In China on 07/07/2016 at 5:19 am
The usual ang moh tua kee suspects are blaming the PAP IB of manipulating Facebook’s algorithms to get anti-PAP stuff taken off Facebook.They could be right in their usual attitudes of blaming the PAP (“PAP is always wrong”)and absolving an ang moh company (“Ang mohs know best”) of blame.
But have they ever tot that Facebook is using S’pore to test software for the China market.
Mark Zuckerberg has made it clear that he’s prepared to kowtow to if they’ll let Facebook in. He says he read president Xi’s writings and has invited China’s chief censor to dinner in his home. He’s even run in Beijing without a face-mask. But all to no avail.
So maybe he’s using Spore to test censorship software? Software that can detect and remove criticism of the PAP here that can be modified to detect and remove criticism of Xi, the CCP and other PRC authorities. Surely such software will allow Facebook into China? The Chinese would want competition for their own internet players, lest they think they are more powerful than the CCP.
Mark Zuckerberg a running dog of Xi and the CCP? Now that would upset the ang moh tua kees here: only PAPies do things for money, not ang moh billionaires from Silicon Valley.
In Financial competency, Internet on 09/02/2012 at 5:21 am
On the first page of Facebook’s prospectus, it puts the number of its “monthly active users” at 845 million people. It reports the “daily active users” as 483 million people.
Err: According to the company, a user is considered active if he or she “took an action to share content or activity with his or her Facebook friends or connections via a third-party Web site that is integrated with Facebook.”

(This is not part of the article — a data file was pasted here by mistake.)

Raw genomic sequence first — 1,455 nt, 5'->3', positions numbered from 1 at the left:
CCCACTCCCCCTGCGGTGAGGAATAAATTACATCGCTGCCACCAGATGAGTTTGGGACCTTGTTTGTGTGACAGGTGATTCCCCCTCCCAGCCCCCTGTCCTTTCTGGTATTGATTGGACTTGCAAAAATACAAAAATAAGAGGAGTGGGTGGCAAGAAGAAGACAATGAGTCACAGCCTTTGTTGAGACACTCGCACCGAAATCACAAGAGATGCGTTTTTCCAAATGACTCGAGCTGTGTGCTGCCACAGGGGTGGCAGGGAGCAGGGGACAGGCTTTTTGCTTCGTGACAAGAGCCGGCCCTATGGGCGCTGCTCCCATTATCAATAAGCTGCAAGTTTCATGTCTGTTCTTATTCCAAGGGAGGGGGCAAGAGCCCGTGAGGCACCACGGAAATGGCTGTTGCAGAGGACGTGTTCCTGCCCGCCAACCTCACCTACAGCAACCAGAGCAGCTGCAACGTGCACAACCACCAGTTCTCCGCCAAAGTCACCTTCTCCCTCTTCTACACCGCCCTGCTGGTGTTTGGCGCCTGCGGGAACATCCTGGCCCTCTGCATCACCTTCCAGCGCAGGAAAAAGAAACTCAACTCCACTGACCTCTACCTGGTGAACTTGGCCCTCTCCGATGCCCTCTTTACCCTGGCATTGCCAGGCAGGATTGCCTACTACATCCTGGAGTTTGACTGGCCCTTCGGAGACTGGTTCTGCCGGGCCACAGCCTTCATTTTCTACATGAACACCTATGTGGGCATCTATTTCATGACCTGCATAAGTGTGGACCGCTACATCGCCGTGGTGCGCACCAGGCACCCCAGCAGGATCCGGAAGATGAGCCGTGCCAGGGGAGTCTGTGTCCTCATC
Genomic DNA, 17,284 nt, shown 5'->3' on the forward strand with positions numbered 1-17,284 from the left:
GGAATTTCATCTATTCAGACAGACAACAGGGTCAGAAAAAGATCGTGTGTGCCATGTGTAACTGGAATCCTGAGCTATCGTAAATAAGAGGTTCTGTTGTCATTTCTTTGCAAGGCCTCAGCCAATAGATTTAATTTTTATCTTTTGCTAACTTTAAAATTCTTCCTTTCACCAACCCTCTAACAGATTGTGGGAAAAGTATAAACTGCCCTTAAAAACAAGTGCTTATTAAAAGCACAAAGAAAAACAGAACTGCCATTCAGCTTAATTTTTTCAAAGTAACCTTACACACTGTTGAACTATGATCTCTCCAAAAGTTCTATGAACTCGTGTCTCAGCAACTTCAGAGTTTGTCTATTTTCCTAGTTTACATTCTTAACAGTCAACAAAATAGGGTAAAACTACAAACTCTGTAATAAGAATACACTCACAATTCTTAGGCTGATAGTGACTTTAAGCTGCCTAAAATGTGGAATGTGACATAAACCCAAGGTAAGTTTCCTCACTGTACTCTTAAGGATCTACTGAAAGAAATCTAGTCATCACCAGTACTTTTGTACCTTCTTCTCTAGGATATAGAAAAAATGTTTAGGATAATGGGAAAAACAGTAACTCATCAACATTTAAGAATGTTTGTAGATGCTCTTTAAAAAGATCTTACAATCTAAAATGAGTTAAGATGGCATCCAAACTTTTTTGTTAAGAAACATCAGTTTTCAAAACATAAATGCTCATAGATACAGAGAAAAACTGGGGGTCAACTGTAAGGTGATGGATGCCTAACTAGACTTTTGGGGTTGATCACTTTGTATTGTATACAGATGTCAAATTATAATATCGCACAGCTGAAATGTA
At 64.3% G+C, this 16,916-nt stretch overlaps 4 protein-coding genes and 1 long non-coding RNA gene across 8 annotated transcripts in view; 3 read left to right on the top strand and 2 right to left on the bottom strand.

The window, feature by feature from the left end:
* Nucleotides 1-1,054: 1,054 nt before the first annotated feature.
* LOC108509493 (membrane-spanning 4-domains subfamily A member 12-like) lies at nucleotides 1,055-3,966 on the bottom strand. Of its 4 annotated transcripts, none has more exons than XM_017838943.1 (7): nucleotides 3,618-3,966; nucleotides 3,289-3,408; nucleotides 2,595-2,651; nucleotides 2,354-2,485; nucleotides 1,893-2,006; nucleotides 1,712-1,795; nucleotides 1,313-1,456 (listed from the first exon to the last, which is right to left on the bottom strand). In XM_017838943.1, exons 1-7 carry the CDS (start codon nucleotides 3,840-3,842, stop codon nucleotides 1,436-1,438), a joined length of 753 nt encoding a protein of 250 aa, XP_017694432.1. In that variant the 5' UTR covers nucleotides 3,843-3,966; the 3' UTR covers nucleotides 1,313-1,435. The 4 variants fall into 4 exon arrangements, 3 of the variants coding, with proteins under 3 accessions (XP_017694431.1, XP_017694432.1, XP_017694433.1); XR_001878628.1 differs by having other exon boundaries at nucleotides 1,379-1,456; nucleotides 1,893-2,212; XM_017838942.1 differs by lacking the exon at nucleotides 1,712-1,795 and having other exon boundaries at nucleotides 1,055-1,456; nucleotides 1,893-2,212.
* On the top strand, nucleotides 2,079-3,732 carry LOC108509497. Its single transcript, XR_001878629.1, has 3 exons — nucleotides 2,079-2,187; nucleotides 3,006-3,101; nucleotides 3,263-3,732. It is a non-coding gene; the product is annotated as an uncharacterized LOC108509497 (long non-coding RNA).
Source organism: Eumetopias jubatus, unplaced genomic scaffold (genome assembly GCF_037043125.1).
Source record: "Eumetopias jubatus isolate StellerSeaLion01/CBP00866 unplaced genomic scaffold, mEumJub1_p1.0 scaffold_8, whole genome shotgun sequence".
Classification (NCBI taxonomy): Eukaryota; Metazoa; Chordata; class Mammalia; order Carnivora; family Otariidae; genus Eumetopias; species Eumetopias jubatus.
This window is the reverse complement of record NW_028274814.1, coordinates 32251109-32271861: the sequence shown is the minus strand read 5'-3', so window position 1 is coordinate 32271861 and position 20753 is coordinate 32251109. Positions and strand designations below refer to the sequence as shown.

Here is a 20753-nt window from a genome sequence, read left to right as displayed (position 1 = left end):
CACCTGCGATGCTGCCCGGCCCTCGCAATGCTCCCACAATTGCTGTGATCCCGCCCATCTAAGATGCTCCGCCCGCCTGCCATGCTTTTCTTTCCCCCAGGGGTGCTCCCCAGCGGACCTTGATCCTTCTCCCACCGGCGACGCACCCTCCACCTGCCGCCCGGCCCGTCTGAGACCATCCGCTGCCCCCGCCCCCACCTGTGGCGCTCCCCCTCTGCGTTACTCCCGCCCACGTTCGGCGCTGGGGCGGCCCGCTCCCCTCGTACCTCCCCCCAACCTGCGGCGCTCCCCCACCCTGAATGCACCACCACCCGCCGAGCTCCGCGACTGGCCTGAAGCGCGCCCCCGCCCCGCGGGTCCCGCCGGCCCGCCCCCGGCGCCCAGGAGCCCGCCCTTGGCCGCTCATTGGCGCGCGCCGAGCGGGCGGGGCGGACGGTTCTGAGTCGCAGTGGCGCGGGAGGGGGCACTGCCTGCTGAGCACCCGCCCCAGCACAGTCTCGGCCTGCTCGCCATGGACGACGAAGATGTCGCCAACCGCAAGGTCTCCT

In other words, every time you press the “Like” button on NFL.com, for example, you’re an “active user” of Facebook. Perhaps you share a Twitter message on your Facebook account? That would make you an active Facebook user, too. Have you ever shared music on Spotify with a friend? You’re an active Facebook user. If you’ve logged into Huffington Post using your Facebook account and left a comment on the site — and your comment was automatically shared on Facebook — you, too, are an “active user” even though you’ve never actually spent any time on facebook.com.
Read more here
In Internet on 09/03/2011 at 9:36 am
Just a few months ago, an investment led by Goldman Sachs valued the social network at $50bn. Now, a group of analysts at an investment bank has looked at how the business is growing and come up with something 50% higher.
A study in BS analysis.
In Internet on 14/01/2011 at 5:50 am
Or the brutality of the Net. Or “Easy come, easy go”.
Remember MySpace? Latest woes — cutting half of staff.
MySpace valuation: That would put the valuation at about $500 million to $1.2 billion–with the lower end being LESS than Rupert paid for it, and the upper end being twice what he paid for it (hardly the steal of the century).
Read more: http://www.businessinsider.com/henry-blodget-myspace-worth-zero-2010-2#ixzz1An0bhJ6J All in US$ and Murdoch paid US$580m for it
Facebook is now valued at US$50bn. But only a few yrs ago MySpace was “valued” at US$65bn, though the foot notes said US$5bn.
In Internet on 13/01/2011 at 5:17 am
Wayne Chang’s lawsuit claims he is entitled to a portion of the original $65m settlement made with Facebook.
The 27-year-old formed a file-sharing network called i2hub while studying at the University of Massachusetts, Amherst, which he later merged with their social network ConnectU in 2004.
ConnectU was bought by Facebook as part of the settlement and Mr Chang said that means he is due a share of the deal.
Mr Chang said he was “back-stabbed” and that he has been treated the way the Winklevosses claim they have been treated by Facebook.
BBC Online article on the Facebook story.